When you’re experiencing things going wrong at home with your dog, you feel let down, confused and even ashamed.

Shame that you feel like you’re failing yourself and your dog because you can’t figure out what to do.

I’ve been there and it sucks big time.

What is helpful to get you to the other side of the sucky situation is cultivating a sense of hope.

Hope isn’t an emotion, but rather a way of thinking which you can learn to strengthen so hope can do the heavy lifting when things go wrong.

According to research, hope is created with “3 components, namely, an objective, routes and agency”.

What does this mean and how can you cultivate more hope in your life.

First, you want to establish a clear goal. You desire to have a trusting and secure bond with your dog, breaking this down into tangible objectives can guide your choices in how you get there because your values are aligned with how you want to feel with the goals you set for you and your dog.

This can look like setting aside time to practice skills like leash walking which builds connection between the two of you.

It can also look like spending time playing and offering games your dog enjoys and when you observe your dog finding pleasure in the activities, you get to receive satisfaction, joy and even contentment from finding things your dog loves to do.

There are several ways to do this. You can schedule time in your calendar to spend time with your dog or you can tap into how you want to feel when you’re with your dog and allow the desire for connection and the feeling of love for your dog drive you to spend time with him or her. Trusting and following your inner wisdom can also guide you into living with a deeper sense of freedom within your relationship.

Secondly, the routes to your goals. These are the pathways and the action steps you take to get you closer to your desired goal. The notion here is there isn’t one pathway, but being able to remain flexible and adaptable to what’s showing up and how you can align with the path that fits for you and your dog in the here and now.

One of my clients in a previous session experienced a roadblock with their dog not wanting to lay down on the deck or the grass. It was really confusing for my client as her dog can do this effortlessly in the home. The pathway she was working wasn’t working and together, we creatively came up with alternate routes to help her dog be successful.

An alternate route was practicing mat work outside. My client and her dog, Callie spent a great deal of time working on the relaxation protocol and moving the practice outside was a no brainer! When my client remained flexible to changing things up and practice the mat work outside, voila! Callie was more comfortable laying down on a mat with ease.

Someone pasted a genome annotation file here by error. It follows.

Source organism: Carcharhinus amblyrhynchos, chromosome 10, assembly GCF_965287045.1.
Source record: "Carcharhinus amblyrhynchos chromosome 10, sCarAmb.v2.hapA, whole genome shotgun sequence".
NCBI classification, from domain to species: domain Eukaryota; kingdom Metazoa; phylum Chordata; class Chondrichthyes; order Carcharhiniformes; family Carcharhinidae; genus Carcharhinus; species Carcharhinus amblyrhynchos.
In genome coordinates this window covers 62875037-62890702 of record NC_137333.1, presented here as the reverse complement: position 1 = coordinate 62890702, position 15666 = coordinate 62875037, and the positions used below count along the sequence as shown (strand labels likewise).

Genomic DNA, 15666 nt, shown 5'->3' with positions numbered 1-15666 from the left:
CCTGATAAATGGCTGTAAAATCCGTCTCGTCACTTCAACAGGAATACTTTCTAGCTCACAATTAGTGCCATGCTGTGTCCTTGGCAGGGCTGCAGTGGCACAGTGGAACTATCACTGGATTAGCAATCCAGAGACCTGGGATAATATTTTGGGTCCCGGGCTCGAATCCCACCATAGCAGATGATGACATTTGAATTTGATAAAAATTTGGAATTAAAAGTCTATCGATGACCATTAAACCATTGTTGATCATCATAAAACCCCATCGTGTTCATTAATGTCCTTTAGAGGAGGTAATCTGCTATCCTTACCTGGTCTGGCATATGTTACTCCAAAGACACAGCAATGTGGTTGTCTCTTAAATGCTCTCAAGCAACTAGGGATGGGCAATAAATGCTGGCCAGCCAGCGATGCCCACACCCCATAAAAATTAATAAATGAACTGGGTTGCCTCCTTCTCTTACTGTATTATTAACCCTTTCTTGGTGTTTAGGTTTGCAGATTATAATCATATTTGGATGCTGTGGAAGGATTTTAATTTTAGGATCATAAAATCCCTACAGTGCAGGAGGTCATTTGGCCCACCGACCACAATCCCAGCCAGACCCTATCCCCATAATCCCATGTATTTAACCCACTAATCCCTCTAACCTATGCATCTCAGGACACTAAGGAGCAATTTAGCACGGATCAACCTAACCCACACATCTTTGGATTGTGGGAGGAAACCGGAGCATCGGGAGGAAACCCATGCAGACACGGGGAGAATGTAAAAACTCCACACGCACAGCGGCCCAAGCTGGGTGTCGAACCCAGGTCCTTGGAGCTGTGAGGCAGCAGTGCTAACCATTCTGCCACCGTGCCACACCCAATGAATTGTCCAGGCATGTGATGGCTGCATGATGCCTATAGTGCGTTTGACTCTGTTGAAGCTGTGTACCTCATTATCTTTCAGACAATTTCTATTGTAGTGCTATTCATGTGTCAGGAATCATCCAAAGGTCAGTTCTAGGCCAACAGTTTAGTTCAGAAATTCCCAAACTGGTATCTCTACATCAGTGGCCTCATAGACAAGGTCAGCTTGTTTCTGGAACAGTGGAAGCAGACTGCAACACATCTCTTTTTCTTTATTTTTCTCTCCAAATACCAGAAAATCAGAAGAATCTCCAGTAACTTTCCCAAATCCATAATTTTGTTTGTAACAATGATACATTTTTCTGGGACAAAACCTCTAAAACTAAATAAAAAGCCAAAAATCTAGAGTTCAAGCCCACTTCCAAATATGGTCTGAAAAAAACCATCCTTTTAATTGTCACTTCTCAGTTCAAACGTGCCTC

Lastly, agency in the process is necessary. This means your ability to maintain your feeling of what you can do to change, shift or take action towards your goals. When you feel empowered to moving towards what you set your sights on, you are expressing your motivation in moving forward.

Being flexible and coming up with alternate routes when you experience a roadblock in your progress and forward momentum strengthens your motivation and drive to reach your goals.

When my client created a different path to encourage her dog to lay down outside, not only did she experience her dog having success, but she also strengthened her resiliency to find alternate solutions, so she too can be successful.

Through this experience, she strengthened her sense of hope that she can achieve her goals she sets not only with her dog, but in other aspects of her life as well.

Receiving support as you set goals and take action can help you through creating alternate pathways to reach your goals, strategize how to establish micro goals and to celebrate with you when you find your wins along the way.

Reach out if you would like support as you reach for the stars:

Published by houndbiz

Katherine Porter is a force free, reward based dog behavior advisor and consultant serving clients and their companion dogs worldwide. Her calm and gentle approach in coaching clients in effectively communicating what they want to their dog blends her MSW background into her dog training and behavior practice. Katherine was a behavior consultant for Heeling Hounds after graduation. She opened Four Paws and You Dog Training LLC when the military relocated her family to Fort Sill, OK in 2015. During this time, she volunteered with Rainbow Bridge Can Wait where she provided post adoption consultations to new pet parents. She also developed and implemented tailored behavior modification plans for highly reactive dogs residing at the shelter. She also provided educational programs to military children through interactive workshops at the Fort Sill School Age Center. In 2017, Katherine relocated Four Paws and You Dog Training LLC to Germany. She served the Armed Forces communities in Bavaria. She continued coaching and advising her clients in addressing their companion dog’s fearful and reactive behavioral issues. Katherine takes a Do No Harm approach first and foremost in providing behavioral plans. She is committed in serving clients with gentle and modern science approaches in modifying behavioral concerns such as reactivity, aggression, separation anxiety and fear based responses. Katherine is a member of the Pet Professional Guild. She is focused on integrating a holistic and modern approach in addressing her client’s pet companion reactive behavior issues.

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